Republicans argue they’re due for a comeback in the Northeast after years of seeing their House numbers from that area fall.
There are only two GOP House members from the densely populated region — both are from New York — but that could change after November.
Observers agree. Their argument: Republicans candidates running in the Northeast can no longer be tied closely to former President George W. Bush, who has receded from public view. They also argue this new generation of “Rockefeller Republicans” can tout their business-friendly policy positions, which could be more appealing during an economic downturn.
“Absolutely, I think there’s a chance for a comeback,” said Ross Baker, a political science professor at Rutgers University in New Jersey.
“The association with the Bush administration was toxic for a lot of Northeast Republicans. Now that he’s not in the picture anymore, I think that they can come out of their burrows and bask in the sunshine a little bit,” he said. “A moderate Republican does pose a very attractive alternative to President [Barack] Obama.”
Other observers say that after years on the decline, the party can only improve its position.
“Considering the region currently has just two Republican members, there’s really nowhere to go but up for the GOP,” said Tim Sahd, editor of House Race Hotline, an analytical Beltway newsletter. “But with 13 targeted seats, this is the most the GOP has been on offense in the region in over a decade.”
Still, Republicans aren’t taking anything for granted.
“The Northeast has been a stronghold for Democrats in recent elections, so Republicans are well-aware that we have our work cut out for us,” Paul Lindsay, a spokesman for the National Republican Congressional Committee (NRCC), said in an e-mail.
But in places like New York and New Jersey, which have become virtual one-party states, Republicans with business résumés could be strong challengers to Democratic incumbents like Bishop and Reps. Rush Holt (N.J.) and Bill Owens (N.Y.).
Other GOP targets include Reps. John Adler (D-N.J.), Scott Murphy (D-N.Y.), Michael Arcuri (D-N.Y.) and Carol Shea Porter (D-N.H.).
“The Northeast is a good example because you have Democrats whose liberal, partisan voting records do not match the independent and fiscally responsible values of their districts,” Tory Mazzola, a spokesman for the NRCC, said in a statement.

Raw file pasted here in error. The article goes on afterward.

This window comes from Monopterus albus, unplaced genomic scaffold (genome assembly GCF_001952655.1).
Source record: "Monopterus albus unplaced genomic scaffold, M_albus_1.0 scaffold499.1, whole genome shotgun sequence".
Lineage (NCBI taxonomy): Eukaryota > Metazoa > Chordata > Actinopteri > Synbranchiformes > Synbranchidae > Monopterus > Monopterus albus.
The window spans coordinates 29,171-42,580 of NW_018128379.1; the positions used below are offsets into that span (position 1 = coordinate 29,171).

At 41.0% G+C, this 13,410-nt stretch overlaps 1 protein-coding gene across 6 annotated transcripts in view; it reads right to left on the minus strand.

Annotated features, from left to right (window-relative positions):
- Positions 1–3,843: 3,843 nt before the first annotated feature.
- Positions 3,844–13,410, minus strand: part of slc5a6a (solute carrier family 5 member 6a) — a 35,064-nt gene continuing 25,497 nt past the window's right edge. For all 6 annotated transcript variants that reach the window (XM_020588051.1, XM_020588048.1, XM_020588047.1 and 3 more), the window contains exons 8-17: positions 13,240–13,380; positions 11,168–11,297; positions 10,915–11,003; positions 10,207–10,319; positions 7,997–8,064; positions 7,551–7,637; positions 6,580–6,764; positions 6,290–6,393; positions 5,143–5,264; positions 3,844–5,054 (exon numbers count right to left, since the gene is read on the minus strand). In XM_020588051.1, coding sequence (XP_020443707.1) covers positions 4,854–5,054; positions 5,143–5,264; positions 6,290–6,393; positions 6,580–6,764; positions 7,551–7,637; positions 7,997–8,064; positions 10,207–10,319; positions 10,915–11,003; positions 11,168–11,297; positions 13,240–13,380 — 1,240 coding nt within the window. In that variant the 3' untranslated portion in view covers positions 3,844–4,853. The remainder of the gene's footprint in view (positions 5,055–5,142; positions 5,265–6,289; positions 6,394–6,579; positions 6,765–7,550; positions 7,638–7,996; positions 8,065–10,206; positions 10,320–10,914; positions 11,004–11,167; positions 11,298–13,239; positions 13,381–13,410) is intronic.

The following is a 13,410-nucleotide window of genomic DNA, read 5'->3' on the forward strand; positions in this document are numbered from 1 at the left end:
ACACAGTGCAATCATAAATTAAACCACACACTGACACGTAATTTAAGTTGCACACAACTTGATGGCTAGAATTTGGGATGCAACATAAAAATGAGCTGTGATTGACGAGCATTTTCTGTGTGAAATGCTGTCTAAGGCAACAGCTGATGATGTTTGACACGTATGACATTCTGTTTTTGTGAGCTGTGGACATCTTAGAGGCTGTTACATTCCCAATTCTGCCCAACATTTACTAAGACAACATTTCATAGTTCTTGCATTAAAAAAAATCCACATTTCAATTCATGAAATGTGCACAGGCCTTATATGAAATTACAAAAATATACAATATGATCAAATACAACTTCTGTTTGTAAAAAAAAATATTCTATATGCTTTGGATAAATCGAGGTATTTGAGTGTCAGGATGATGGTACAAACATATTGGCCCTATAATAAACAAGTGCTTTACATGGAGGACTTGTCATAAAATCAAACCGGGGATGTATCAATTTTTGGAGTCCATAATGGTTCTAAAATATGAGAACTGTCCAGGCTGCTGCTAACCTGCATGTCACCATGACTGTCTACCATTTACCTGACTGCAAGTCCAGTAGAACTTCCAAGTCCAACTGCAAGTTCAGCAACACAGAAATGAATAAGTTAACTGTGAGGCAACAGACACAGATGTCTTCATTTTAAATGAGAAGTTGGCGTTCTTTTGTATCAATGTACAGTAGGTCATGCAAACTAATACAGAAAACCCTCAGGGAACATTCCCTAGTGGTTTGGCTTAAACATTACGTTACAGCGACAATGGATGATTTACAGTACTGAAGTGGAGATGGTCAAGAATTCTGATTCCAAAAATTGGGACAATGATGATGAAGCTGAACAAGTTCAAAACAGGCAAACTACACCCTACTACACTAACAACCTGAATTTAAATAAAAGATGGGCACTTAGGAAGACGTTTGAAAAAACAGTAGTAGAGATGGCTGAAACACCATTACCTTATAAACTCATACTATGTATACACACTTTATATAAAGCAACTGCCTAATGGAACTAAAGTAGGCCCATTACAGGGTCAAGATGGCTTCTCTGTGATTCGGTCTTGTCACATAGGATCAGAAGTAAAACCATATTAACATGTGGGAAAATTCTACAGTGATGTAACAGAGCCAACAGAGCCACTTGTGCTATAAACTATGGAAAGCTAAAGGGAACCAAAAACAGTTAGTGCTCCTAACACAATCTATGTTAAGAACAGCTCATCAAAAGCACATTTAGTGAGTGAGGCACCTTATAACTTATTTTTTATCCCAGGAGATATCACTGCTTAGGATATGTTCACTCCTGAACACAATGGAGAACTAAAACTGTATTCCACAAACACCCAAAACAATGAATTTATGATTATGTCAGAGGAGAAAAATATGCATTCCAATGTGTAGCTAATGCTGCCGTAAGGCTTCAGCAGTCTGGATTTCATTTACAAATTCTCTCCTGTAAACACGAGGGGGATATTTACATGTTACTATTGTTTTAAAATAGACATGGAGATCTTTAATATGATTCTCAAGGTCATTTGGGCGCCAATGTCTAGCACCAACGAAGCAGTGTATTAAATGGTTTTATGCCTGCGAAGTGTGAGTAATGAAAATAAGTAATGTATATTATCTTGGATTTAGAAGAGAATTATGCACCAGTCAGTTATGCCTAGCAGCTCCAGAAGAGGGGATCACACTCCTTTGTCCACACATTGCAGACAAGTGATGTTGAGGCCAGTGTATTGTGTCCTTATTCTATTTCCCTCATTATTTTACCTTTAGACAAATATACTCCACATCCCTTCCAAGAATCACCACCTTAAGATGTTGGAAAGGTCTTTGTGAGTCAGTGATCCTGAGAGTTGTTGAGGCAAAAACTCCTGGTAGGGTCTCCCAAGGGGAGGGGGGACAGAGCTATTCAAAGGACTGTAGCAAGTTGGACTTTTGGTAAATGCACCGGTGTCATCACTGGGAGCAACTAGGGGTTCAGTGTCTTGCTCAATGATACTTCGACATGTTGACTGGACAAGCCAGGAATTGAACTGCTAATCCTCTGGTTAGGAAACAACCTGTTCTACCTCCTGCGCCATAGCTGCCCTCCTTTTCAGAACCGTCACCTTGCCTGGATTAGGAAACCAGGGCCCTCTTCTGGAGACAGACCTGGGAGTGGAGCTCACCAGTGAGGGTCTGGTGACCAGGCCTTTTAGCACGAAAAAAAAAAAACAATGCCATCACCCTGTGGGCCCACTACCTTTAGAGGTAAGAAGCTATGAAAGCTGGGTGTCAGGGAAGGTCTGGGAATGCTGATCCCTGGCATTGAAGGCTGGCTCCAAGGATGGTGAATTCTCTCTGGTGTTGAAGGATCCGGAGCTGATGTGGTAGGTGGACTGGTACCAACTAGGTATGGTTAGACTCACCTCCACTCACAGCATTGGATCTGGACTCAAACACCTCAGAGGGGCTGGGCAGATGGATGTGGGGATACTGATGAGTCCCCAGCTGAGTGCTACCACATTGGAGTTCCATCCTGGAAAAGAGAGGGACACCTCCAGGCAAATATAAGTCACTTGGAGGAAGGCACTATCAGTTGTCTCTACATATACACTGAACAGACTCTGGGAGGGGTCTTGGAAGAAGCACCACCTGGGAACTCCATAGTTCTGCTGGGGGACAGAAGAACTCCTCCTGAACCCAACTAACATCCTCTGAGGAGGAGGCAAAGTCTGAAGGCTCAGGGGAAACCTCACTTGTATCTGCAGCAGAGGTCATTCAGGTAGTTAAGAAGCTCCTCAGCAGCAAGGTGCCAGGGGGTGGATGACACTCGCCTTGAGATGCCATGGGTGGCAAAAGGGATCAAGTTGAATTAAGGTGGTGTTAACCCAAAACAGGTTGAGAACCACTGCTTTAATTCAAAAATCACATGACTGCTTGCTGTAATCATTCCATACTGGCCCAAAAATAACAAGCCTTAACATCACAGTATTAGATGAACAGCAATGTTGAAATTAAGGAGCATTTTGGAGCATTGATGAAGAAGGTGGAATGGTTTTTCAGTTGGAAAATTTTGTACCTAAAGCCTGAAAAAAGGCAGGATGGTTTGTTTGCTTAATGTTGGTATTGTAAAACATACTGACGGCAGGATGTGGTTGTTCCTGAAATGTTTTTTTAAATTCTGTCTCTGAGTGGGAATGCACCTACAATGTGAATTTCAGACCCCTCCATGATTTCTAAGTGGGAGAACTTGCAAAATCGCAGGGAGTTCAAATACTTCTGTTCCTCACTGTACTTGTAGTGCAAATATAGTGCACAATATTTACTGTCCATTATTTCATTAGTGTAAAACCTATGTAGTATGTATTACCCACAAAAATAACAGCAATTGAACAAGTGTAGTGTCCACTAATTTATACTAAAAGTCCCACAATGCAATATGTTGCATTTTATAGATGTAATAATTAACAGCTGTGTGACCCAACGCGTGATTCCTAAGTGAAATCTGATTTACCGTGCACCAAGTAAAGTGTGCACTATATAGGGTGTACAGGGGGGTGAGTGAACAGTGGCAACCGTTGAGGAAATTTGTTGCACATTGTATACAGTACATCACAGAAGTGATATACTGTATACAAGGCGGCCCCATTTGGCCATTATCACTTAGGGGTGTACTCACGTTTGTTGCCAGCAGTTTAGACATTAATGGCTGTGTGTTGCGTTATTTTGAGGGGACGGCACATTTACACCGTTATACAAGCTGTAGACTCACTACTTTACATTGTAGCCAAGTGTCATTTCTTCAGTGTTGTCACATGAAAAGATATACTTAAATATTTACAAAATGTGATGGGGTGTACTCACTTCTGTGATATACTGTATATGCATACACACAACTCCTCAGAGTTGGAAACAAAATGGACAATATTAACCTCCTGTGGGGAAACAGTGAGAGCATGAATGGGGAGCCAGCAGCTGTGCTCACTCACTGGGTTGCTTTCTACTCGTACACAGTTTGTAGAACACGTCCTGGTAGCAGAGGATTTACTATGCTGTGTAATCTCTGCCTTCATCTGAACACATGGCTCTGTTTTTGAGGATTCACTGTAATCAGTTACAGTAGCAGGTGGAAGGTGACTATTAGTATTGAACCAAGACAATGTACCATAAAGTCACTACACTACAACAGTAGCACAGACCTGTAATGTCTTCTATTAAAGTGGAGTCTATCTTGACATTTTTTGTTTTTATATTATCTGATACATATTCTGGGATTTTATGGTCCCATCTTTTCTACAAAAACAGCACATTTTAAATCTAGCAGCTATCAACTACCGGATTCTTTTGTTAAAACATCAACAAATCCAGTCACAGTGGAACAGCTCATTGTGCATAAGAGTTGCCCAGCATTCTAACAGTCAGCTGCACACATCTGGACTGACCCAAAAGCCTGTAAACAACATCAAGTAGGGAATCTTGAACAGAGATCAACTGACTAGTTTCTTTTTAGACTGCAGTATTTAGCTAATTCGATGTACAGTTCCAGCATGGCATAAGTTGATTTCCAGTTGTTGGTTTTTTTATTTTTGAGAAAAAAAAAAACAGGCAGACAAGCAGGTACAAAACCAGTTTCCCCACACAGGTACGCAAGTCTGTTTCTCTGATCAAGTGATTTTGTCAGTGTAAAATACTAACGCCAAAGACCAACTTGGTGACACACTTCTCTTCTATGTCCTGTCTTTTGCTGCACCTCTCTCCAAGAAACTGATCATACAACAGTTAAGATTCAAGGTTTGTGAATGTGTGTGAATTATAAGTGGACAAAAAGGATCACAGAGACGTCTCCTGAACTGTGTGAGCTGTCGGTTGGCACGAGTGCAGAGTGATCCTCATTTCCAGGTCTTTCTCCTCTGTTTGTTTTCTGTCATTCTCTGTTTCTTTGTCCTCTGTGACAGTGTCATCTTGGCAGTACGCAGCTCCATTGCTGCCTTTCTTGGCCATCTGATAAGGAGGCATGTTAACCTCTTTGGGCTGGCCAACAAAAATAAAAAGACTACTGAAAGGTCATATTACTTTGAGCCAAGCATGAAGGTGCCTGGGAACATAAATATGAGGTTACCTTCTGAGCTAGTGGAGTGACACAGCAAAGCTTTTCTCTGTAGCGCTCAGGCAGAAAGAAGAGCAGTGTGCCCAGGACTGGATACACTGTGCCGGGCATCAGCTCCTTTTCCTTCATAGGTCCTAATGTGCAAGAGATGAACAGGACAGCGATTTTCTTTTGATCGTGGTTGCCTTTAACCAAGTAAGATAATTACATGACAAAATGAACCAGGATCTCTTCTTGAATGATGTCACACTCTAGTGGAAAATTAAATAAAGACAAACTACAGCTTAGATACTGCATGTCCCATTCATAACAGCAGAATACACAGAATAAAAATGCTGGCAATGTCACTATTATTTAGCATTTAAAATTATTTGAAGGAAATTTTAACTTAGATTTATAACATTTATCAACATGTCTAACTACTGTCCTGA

Owens faces a potential three-way contest between businessman Matt Doheny (R) and Conservative Party candidate Doug Hoffman. The first-term lawmaker defeated Hoffman in a November 2009 special election.
In New Jersey, Princeton businessman Scott Sipprelle (R) is touting his “American Dream” experience in his race against Holt. Sipprelle founded his own investment firm after working on Wall Street.
During an economic downturn, voters “want someone who’s lived the American Dream. … The private businessman beats the career politician every day of the week,” said Sipprelle adviser Chris Russell.
There are downsides to running as a businessman and outsider candidate. These untested candidates have lawsuits, tax liens and other problems lurking in their backgrounds, observers note.
During the May special election to fill the late Rep. John Murtha’s (D-Pa.) seat, Democrats attacked Republican Tim Burns, an entrepreneur who founded a healthcare information company, for supporting outsourcing of American jobs.
Burns briefly served as an executive for NDCHealth Corp. after the company bought his startup businesses. Records showed NDCHealth Corp. deferred taxes on income earned overseas, and Burns indicated that he wouldn’t vote to restrict that practice if elected. He lost to Democrat Mark Critz.
“All of these Republican candidates have significantly flawed records,” Shripal Shah, a spokesman for the Democratic Congressional Campaign Committee, said in an e-mail. “We’re going to hold them accountable for spending their careers only looking out for their own bank accounts at the expense of the families they’re now hoping to represent in Congress.”
Not all Republicans running are taking uniform policy positions.
Cox, who’s vying against wealthy businessman Randy Altschuler and former SEC attorney George Demos in the Sept. 14 primary, said he would vote for a bill that would change the law to prevent corporations from deferring taxes on their foreign income.
“That mantle of job creation is the most important message,” Cox said.
-- George Demos is also running for the GOP nomination to face Rep. Bishiop. This article was updated at 11:20 a.m. Wednesday to reflect that.